The Tourbillon’s story: Where it came from, why we still have it and where it’s going
A Complex Craft is a Beautiful One
Watchmaking is an inherently superfluous and over-complicated industry. At its very core, it provides us with an old-fashioned way for us to monitor the time during the day, but we still choose to wear watches. Why is that? Why has the mechanical timepiece lasted for so long when quartz watches are better at the fundamental task they set out to do? You could ask the same for quartz watches when phones do the same job even better. The answer is that human nature is to be fascinated by the complex. To appreciate the mechanical mastery involved in watchmaking is practically instinct. Looking through a display caseback and watching as an endless train of gears, springs and wheels engage with one another makes you think just how complex watchmaking is. The humble tourbillon is horology’s physical testament to its constant endeavour to understand itself, improve upon what was before and act as the vehicle that watchmakers can exercise their human nature to display their talents and create objective beauty. This is the story of the tourbillon, its discovery, how it evolved and what it is today.
The Tourbillon’s Purpose. Why Bother?
Developed by Abraham-Louis Breguet, in 1795 and patented six years later in 1801, the tourbillon’s purpose is to mitigate the effects of gravity on a pocket watches movement. Pocket watches, by their very nature, are generally worn in a vertical position. They also stay in this position for most of the day, except for the few instances when the wearer checks the time. This pattern of use, coupled with flat storage, meant the average pocket watches movement was subject to unequal pressures – in the hairspring to be precise, which disrupted their accuracy.
Our watch stand from the Classic collection.
The tourbillon was developed to solve this issue as it would rotate the escapement and balance wheel through all of the possible vertical positions, thus averaging out the pressures on the movement. This is also where the name ‘Tourbillon’ came from, as it means ‘whirlwind’ in French and is a nod to the fact the tourbillion rotates around its own axis. The tourbillon reduced the number of positions an escapement might find itself from eight to just three; dial-up, dial-down and one vertical position. This greatly improved the accuracy and longevity of the pocket watches movement as it prevented the hairspring from being deformed overtime.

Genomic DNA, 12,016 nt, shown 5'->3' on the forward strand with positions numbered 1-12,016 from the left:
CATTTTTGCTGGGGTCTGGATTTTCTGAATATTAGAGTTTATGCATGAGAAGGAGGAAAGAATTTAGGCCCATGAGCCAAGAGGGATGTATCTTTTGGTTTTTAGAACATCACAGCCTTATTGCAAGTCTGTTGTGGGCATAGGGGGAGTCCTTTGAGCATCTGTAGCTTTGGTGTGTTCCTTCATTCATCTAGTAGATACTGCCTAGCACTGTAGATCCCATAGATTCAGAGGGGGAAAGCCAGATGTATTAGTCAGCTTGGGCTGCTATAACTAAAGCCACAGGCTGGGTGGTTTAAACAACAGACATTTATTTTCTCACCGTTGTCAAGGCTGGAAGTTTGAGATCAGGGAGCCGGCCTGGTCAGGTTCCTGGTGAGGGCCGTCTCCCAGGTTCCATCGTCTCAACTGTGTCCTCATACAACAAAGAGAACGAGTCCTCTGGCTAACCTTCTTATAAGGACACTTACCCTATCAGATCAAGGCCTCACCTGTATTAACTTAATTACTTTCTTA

How Has It Evolved?
While the tourbillon was undoubtedly relevant for pocket watches, their place on a wristwatch is far less necessary. As we wear wristwatches, we create a sort of tourbillon ourselves by moving our arms. It is therefore rather difficult for a wristwatch to remain stationary for an extended period, which averages out the escapement’s position – just as a tourbillon seeks to do. This means wristwatch movements are not subject to the same pressures that a pocket watch is. This has allowed the tourbillon to evolve from a functional piece of engineering that solved a problem to a flourish that watchmakers use to demonstrate their skill, craftsmanship and creativity. With their complex construction and aesthetic prowess, the tourbillon has become a romantic symbol for the beauty of watchmaking, adored by the community and collectors alike.
Our watch stand from the DUO collection.
The Tourbillon Today
As the tourbillon is such a potent vehicle to demonstrate a brand’s technical prowess, there have been several advancements made over the last century or so. The first of these advancements were made by Alfred Helwig in 1920 and was the flying tourbillon. This new design removed the bridge supporting the cage, so it was only supported on one side, providing an unencumbered view of the tourbillon.
The next advancement was made in 1977 by Anthony Randall when he invented the double-axis tourbillon. This design would rotate the cage around two axes, thus increasing the number of positions the escapement could be in, thus increasing its accuracy. The double-axis tourbillon wasn’t built until 1980 by Richard Good. Greubel Forsey would take this a step further when they introduced their Double Tourbillon 30° (DT30) in 2004. This timepiece would use two different tourbillons at once, a double-tourbillon.
The tourbillon marketplace does not end there; however, as gyrotourbillons and triple-axis tourbillons have become increasingly common ways that brands can exercise their minds and flex their watchmaking muscles. While the tourbillon has become a symbol for complexity and Haute Horlogerie it has come under fire from overseas brands that can offer tourbillons at a fraction of the cost. This has, in effect, created another Quartz Crisis of sorts whereby brands are beginning to provide tourbillions for much less than they would originally have been priced to remain competitive. With more accessibly-priced tourbillons entering the market, more collectors are going to be able to wear a tourbillon and appreciate an authentic piece of horological history, and that certainly can’t be a bad thing.